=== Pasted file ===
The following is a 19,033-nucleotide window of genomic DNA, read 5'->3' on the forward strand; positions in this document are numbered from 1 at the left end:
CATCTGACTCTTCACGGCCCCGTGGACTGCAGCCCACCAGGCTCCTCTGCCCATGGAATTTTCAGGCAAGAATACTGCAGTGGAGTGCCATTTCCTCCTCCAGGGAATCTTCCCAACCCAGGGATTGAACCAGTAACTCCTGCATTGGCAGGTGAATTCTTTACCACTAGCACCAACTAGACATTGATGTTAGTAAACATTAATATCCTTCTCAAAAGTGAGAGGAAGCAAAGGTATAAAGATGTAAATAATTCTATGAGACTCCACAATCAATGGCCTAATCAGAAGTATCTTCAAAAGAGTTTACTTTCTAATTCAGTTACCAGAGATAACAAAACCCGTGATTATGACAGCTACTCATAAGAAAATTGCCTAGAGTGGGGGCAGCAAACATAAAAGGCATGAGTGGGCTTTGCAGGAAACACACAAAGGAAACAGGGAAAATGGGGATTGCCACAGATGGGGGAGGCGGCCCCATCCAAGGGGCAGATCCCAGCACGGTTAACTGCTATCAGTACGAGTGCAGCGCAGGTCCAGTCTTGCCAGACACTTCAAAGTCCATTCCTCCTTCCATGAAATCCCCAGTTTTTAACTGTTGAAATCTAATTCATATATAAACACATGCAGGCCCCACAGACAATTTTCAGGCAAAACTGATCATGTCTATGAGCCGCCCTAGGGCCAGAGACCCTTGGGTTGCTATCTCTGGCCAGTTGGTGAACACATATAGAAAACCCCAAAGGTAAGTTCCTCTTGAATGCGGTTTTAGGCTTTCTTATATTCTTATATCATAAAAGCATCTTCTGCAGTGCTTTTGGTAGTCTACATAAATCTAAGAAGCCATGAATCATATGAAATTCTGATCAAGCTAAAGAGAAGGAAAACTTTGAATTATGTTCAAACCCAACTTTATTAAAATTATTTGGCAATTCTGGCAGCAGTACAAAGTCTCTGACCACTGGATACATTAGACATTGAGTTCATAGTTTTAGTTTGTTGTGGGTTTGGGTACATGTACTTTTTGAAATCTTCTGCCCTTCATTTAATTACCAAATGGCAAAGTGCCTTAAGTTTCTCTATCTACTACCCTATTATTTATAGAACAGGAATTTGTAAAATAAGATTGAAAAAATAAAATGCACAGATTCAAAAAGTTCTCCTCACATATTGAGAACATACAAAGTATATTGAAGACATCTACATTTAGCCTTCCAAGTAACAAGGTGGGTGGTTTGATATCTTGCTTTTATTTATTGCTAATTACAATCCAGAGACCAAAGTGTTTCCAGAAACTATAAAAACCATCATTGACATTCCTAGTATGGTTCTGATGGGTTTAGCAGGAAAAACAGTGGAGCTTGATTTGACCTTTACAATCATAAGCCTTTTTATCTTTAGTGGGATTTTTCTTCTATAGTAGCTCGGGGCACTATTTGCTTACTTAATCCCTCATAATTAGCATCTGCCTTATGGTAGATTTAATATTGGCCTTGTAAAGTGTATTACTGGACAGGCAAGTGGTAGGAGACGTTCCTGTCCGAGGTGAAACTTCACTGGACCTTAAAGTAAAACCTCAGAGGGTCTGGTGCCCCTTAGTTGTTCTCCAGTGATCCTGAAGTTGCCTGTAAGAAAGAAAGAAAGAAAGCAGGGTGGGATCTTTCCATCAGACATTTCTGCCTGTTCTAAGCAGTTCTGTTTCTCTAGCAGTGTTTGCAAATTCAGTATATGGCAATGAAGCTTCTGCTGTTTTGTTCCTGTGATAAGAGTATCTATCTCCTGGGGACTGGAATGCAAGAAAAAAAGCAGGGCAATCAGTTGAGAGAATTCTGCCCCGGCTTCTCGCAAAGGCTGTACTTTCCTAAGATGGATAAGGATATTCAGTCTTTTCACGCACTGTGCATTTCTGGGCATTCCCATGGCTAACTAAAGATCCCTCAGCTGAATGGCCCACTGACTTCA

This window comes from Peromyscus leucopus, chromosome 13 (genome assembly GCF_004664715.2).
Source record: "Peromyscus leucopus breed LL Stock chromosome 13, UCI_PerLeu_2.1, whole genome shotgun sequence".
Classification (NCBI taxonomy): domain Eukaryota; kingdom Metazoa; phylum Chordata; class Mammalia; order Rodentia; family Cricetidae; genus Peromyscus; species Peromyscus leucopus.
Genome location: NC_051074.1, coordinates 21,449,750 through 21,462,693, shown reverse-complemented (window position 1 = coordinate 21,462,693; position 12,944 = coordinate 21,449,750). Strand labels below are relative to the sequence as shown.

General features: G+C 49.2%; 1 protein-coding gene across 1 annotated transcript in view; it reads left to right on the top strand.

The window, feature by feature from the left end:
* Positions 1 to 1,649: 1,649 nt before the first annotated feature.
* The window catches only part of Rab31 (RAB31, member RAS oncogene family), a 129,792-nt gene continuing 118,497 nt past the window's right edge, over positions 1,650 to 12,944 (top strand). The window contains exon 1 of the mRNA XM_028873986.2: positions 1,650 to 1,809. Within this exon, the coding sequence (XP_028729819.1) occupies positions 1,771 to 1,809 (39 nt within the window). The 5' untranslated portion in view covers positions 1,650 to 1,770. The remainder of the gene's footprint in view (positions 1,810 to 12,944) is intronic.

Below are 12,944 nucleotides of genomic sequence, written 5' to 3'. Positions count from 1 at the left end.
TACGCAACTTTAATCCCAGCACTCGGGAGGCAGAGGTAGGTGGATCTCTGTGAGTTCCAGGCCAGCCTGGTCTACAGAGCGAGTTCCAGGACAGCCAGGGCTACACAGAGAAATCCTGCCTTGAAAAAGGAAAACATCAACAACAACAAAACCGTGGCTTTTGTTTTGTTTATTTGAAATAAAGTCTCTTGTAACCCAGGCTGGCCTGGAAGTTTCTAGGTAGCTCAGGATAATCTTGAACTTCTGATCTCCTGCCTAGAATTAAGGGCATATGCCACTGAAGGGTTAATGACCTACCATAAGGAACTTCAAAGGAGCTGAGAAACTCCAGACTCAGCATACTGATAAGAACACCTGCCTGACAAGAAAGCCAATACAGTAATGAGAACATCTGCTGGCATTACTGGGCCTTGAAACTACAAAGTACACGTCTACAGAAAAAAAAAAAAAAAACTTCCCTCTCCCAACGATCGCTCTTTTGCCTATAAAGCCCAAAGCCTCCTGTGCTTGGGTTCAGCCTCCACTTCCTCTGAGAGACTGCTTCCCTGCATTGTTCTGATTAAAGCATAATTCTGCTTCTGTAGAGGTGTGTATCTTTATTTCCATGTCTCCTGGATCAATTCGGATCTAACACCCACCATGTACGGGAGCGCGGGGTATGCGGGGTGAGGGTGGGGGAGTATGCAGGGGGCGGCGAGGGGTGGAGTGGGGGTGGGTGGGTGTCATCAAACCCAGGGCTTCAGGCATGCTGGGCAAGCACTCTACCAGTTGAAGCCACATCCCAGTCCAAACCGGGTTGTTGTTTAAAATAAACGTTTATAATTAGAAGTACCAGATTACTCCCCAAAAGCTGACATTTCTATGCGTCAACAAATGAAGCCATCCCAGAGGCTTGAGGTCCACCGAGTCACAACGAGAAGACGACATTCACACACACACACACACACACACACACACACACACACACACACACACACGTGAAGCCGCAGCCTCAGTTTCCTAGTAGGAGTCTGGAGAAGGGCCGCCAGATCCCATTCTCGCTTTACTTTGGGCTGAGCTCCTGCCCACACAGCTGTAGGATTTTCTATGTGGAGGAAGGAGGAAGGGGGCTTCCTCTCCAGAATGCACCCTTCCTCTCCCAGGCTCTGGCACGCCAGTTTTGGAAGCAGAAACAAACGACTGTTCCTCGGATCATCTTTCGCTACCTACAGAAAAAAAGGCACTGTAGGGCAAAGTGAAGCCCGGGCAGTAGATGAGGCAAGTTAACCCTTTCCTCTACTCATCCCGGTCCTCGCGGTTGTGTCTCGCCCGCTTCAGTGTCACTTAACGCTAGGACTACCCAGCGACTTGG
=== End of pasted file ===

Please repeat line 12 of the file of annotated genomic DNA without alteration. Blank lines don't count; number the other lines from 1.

TACGCAACTTTAATCCCAGCACTCGGGAGGCAGAGGTAGGTGGATCTCTGTGAGTTCCAGGCCAGCCTGGTCTACAGAGCGAGTTCCAGGACAGCCAGGGCTACACAGAGAAATCCTGCCTTGAAAAAGGAAAACATCAACAACAACAAAACCGTGGCTTTTGTTTTGTTTATTTGAAATAAAGTCTCTTGTAACCCAGGCTGGCCTGGAAGTTTCTAGGTAGCTCAGGATAATCTTGAACTTCTGATCTCCTGCCTAGAATTAAGGGCATATGCCACTGAAGGGTTAATGACCTACCATAAGGAACTTCAAAGGAGCTGAGAAACTCCAGACTCAGCATACTGATAAGAACACCTGCCTGACAAGAAAGCCAATACAGTAATGAGAACATCTGCTGGCATTACTGGGCCTTGAAACTACAAAGTACACGTCTACAGAAAAAAAAAAAAAAAACTTCCCTCTCCCAACGATCGCTCTTTTGCCTATAAAGCCCAAAGCCTCCTGTGCTTGGGTTCAGCCTCCACTTCCTCTGAGAGACTGCTTCCCTGCATTGTTCTGATTAAAGCATAATTCTGCTTCTGTAGAGGTGTGTATCTTTATTTCCATGTCTCCTGGATCAATTCGGATCTAACACCCACCATGTACGGGAGCGCGGGGTATGCGGGGTGAGGGTGGGGGAGTATGCAGGGGGCGGCGAGGGGTGGAGTGGGGGTGGGTGGGTGTCATCAAACCCAGGGCTTCAGGCATGCTGGGCAAGCACTCTACCAGTTGAAGCCACATCCCAGTCCAAACCGGGTTGTTGTTTAAAATAAACGTTTATAATTAGAAGTACCAGATTACTCCCCAAAAGCTGACATTTCTATGCGTCAACAAATGAAGCCATCCCAGAGGCTTGAGGTCCACCGAGTCACAACGAGAAGACGACATTCACACACACACACACACACACACACACACACACACACACACACACACACGTGAAGCCGCAGCCTCAGTTTCCTAGTAGGAGTCTGGAGAAGGGCCGCCAGATCCCATTCTCGCTTTACTTTGGGCTGAGCTCCTGCCCACACAGCTGTAGGATTTTCTATGTGGAGGAAGGAGGAAGGGGGCTTCCTCTCCAGAATGCACCCTTCCTCTCCCAGGCTCTGGCACGCCAGTTTTGGAAGCAGAAACAAACGACTGTTCCTCGGATCATCTTTCGCTACCTACAGAAAAAAAGGCACTGTAGGGCAAAGTGAAGCCCGGGCAGTAGATGAGGCAAGTTAACCCTTTCCTCTACTCATCCCGGTCCTCGCGGTTGTGTCTCGCCCGCTTCAGTGTCACTTAACGCTAGGACTACCCAGCGACTTGG